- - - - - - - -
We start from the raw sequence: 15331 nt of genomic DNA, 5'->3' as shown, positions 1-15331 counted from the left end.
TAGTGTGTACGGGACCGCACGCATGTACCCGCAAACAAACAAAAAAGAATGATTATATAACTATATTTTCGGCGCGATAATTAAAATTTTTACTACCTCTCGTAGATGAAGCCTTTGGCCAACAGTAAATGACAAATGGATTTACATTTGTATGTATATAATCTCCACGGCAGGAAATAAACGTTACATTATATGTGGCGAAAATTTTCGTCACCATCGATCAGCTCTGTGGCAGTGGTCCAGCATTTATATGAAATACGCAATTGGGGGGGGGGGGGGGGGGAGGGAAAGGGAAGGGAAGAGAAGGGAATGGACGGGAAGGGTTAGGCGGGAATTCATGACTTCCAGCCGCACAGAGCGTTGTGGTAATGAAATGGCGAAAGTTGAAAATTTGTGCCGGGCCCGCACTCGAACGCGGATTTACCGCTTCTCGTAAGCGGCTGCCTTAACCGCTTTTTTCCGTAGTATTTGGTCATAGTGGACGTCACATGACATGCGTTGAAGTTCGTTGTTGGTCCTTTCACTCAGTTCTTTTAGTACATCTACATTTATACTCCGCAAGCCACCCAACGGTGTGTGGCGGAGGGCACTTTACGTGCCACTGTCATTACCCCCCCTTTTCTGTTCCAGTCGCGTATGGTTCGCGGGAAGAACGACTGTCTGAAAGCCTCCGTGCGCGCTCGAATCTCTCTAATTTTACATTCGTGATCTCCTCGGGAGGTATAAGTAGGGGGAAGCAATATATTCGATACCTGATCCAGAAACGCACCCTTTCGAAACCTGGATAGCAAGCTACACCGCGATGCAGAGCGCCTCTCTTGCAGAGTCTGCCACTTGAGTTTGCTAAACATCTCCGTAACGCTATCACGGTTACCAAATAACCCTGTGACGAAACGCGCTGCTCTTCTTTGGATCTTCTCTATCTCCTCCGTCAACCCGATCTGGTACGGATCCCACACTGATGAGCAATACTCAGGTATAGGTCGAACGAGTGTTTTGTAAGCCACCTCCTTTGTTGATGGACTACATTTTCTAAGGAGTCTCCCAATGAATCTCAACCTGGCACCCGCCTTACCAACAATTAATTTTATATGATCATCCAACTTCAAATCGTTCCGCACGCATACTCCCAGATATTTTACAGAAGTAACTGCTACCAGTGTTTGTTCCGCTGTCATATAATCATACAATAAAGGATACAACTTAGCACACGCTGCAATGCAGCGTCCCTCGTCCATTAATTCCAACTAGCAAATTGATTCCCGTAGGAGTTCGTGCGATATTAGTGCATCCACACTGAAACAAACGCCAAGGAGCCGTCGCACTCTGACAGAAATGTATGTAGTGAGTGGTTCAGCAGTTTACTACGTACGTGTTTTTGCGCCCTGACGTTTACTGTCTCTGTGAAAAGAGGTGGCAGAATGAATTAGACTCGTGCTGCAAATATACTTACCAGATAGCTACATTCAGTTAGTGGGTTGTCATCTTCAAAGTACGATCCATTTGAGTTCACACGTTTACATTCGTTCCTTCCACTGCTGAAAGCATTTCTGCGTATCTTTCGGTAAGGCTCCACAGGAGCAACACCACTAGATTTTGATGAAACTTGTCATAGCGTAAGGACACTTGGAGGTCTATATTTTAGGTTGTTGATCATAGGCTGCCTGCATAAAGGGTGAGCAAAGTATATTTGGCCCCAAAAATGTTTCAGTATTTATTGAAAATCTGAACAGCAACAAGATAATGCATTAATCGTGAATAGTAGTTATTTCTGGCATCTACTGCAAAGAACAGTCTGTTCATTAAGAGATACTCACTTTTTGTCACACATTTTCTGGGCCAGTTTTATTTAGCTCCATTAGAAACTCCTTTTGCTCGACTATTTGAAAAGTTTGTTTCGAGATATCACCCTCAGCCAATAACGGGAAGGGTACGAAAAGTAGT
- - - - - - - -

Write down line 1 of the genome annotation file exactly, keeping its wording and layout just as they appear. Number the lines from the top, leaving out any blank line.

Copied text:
We start from the raw sequence: 15331 nt of genomic DNA, 5'->3' as shown, positions 1-15331 counted from the left end.